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Finding your own way to happinessAnother in our Korean film reviews. This week: 'Punch'
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승인 2011.12.09  14:35:30
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▲ CJ. Entertainment

If you are not a fan of the usual Hollywood blockbusters filled with immoderate plots and glamorous scenes, and prefer to look for a gentle drama, “Punch” (“Wan Deuk I,” Korean title, 2011) may be just your type of film.

Based on the novel of the same title, this movie offers a mix of humor and sorrow, with the addition of a small life lesson. At its core is the story of a group of ordinary people who learn from each other’s mistakes and discover the meaning and joy of life.

The movie begins in a church with a boy (Wan Deuk played by Yoo Ah In) who is desperately, almost humorlessly, praying for his teacher to vanish.

Wan Deuk is a high school student who lives with his father (Park Su Young), who is a little person, and mentally disabled uncle Min Gu (Kim Yeong Jae). His family lives in a tiny room on a rooftop, which symbolizes poverty. His father works as a clown performing at night clubs. At first, Wan Deuk comes across as indifferent, yet rough. He doesn’t care for school, studying or friends. Some audience members may expect him to be a troublemaker. Yet he isn’t.

And there is Dong Ju (Kim Yun Seok), Wan Deuk’s homeroom teacher who lives in a neighboring rooftop room across from Wan Deuk’s house. He is an atypical teacher who doesn’t seem to care about his students’ academic studies. He is also the owner of the small church seen at the opening of the film. One day, the police arrive at the classroom and arrest him in the middle of class for helping illegal immigrants.

However, regardless of the happenings, Dong Ju pays special attention to Wan Deuk, sparking a Tom and Jerry-type relationship. The teacher follows the student everywhere, day and night, and to teach Wan Deuk that there is nothing embarrassing about being poor, Dong Ju reveals Wan Deuk’s poverty to his classmates.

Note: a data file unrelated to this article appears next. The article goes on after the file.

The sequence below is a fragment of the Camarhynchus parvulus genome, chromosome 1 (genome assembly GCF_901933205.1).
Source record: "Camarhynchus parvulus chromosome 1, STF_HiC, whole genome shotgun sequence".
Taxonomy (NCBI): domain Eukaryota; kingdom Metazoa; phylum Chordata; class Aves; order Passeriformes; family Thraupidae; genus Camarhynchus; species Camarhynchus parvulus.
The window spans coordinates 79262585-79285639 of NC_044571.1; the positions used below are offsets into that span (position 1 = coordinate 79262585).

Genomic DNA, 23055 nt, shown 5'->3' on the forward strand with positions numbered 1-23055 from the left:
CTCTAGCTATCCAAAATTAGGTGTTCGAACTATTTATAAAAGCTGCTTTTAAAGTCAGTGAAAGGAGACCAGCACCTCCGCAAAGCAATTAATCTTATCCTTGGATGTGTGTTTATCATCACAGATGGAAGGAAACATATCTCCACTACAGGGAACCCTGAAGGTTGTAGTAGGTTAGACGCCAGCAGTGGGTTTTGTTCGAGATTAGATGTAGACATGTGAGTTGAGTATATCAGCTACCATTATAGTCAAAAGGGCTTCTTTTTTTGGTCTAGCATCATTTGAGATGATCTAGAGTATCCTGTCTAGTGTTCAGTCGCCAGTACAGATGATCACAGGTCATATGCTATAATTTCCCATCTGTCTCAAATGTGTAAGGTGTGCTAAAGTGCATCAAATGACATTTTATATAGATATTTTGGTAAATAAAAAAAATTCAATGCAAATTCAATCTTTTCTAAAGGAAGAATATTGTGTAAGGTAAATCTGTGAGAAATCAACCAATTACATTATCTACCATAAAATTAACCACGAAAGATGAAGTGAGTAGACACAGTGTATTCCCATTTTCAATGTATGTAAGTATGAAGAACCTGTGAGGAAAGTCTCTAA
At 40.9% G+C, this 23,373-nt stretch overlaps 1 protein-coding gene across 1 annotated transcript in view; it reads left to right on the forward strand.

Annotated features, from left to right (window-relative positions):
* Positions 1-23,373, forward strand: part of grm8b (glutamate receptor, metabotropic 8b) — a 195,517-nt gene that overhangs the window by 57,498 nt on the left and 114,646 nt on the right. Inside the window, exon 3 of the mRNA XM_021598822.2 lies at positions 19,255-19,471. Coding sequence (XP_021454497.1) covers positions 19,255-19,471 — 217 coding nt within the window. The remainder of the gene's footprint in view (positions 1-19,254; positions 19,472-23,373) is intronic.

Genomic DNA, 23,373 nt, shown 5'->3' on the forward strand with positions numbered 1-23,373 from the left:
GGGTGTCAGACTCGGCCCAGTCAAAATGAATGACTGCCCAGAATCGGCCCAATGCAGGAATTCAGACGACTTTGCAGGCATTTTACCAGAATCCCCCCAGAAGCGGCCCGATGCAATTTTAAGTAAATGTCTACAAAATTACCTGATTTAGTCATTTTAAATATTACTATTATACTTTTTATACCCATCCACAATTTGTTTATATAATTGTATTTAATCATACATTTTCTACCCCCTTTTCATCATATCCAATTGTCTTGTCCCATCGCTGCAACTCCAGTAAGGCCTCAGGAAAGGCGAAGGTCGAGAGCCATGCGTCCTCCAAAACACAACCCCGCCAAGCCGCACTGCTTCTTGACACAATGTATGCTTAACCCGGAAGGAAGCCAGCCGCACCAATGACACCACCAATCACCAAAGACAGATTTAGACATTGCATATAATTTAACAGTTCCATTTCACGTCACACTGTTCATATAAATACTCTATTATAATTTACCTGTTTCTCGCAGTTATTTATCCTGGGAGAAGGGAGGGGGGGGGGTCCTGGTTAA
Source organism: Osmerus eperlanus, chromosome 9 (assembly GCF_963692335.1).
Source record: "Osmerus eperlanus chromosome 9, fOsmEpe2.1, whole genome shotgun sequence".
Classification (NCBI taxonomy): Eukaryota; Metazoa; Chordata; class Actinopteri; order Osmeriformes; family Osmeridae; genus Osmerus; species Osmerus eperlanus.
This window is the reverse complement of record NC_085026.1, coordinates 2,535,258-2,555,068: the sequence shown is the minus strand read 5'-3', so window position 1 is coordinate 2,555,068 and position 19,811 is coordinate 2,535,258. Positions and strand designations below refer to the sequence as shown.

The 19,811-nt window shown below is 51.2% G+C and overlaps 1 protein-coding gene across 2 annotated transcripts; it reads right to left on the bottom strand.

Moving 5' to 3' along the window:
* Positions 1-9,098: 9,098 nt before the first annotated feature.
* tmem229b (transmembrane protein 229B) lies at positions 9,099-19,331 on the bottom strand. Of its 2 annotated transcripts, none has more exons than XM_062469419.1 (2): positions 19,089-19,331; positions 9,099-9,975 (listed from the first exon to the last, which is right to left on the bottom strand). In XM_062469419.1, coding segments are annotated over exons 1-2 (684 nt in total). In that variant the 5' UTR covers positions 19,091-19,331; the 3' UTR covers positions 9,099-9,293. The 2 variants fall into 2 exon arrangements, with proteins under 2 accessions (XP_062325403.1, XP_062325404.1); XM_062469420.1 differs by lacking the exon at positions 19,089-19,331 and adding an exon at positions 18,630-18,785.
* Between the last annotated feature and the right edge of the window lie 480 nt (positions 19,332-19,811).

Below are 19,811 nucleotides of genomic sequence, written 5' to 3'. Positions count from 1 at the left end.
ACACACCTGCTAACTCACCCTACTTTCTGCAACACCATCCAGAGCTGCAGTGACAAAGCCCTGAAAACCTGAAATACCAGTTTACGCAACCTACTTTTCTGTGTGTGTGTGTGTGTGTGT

One day, Dong Ju tells Wan Deuk that his mother, who was previously believed to be dead, is still alive and that she is Filipino. He found out through the church he manages, which is being used as a safe house for illegal immigrant workers.

“Poverty, a disabled father, and a Filipino mother, it’s a perfect excuse to run away,” Do Wan Deuk complains and refuses to acknowledge his mother’s existence, not only because he was abandoned, but also because he is ashamed to have a Filipino mother. Later, however, affection from everyone slowly dissolves his resentment, and he eventually opens up to others.

Wan Deuk finds he has an interest in boxing. Despite his father’s objection, Dong Ju supports his decision. Wan Deuk realizes that Dong Ju is not his enemy, he's become his mentor.

Recurring problems existing in Korean society permeate the teacher’s words in a very subtle way: the collapse of public education and teachers’ authority, discrimination against the disabled, poverty, immigrant workers, multiculturalism, along with racism.

However non-Korean viewers, who are not familiar with these issues or Korean mannerisms, may have difficulty understanding the bitter, but witty sarcasm and humor spread throughout the entire film. In a sense, it may be a subtle eye-opener for both Korean and non-Korean viewers.

Despite the increasing number of inter-racial marriages in Korea, most of the hit box-office movies have avoided the issue. Also, not many foreign actors, especially those that are non-white, have played major roles in Korean films. Bringing a multicultural family on to the screen, the film portrays present Korean society. Accepting the phenomena is left up to the audiences.

Unlike most well-known Korean films, “Punch” also shows the less-developed side of Korea in urban areas, highlighting a gap between the rich and the poor in Korean society. Though the gritty story line is about ordinary people, the movie shows that everyone has his or her own struggles in life and that we all must strive to find solutions.

Lee Han leaves the film with an ambiguous ending allowing the audience to decide the fate of Wan Deuk. Because at the end, whether he succeeds as a professional boxer or not doesn’t really matter. Everyone found his or her own way to happiness.

“Punch” (2011)
Rated PG-12
Running time: 110 minutes
Writer: Kim Dong Woo Director: Lee Han

ⓒ Jeju Weekly 2009 (
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